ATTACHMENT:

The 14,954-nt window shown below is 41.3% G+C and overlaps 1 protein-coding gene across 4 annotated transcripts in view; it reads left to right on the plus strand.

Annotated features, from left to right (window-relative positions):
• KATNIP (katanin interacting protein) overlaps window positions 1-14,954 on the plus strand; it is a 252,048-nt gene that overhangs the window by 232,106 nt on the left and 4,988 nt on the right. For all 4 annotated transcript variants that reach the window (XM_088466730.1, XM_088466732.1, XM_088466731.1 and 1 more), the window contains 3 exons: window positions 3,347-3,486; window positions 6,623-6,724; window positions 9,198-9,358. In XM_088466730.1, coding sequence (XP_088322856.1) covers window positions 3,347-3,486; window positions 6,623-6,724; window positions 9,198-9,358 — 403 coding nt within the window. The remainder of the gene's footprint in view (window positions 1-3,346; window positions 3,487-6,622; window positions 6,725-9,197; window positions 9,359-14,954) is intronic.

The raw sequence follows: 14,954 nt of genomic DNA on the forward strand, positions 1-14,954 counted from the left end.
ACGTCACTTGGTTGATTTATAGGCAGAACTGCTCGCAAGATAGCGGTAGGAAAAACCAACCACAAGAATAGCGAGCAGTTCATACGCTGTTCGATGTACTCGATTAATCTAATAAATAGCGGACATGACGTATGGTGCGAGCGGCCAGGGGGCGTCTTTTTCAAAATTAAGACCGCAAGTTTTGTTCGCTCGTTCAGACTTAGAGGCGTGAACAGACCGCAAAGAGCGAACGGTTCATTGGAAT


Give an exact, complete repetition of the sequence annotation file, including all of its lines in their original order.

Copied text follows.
The 14,954-nt window shown below is 41.3% G+C and overlaps 1 protein-coding gene across 4 annotated transcripts in view; it reads left to right on the plus strand.

Annotated features, from left to right (window-relative positions):
• KATNIP (katanin interacting protein) overlaps window positions 1-14,954 on the plus strand; it is a 252,048-nt gene that overhangs the window by 232,106 nt on the left and 4,988 nt on the right. For all 4 annotated transcript variants that reach the window (XM_088466730.1, XM_088466732.1, XM_088466731.1 and 1 more), the window contains 3 exons: window positions 3,347-3,486; window positions 6,623-6,724; window positions 9,198-9,358. In XM_088466730.1, coding sequence (XP_088322856.1) covers window positions 3,347-3,486; window positions 6,623-6,724; window positions 9,198-9,358 — 403 coding nt within the window. The remainder of the gene's footprint in view (window positions 1-3,346; window positions 3,487-6,622; window positions 6,725-9,197; window positions 9,359-14,954) is intronic.

The raw sequence follows: 14,954 nt of genomic DNA on the forward strand, positions 1-14,954 counted from the left end.
ACGTCACTTGGTTGATTTATAGGCAGAACTGCTCGCAAGATAGCGGTAGGAAAAACCAACCACAAGAATAGCGAGCAGTTCATACGCTGTTCGATGTACTCGATTAATCTAATAAATAGCGGACATGACGTATGGTGCGAGCGGCCAGGGGGCGTCTTTTTCAAAATTAAGACCGCAAGTTTTGTTCGCTCGTTCAGACTTAGAGGCGTGAACAGACCGCAAAGAGCGAACGGTTCATTGGAAT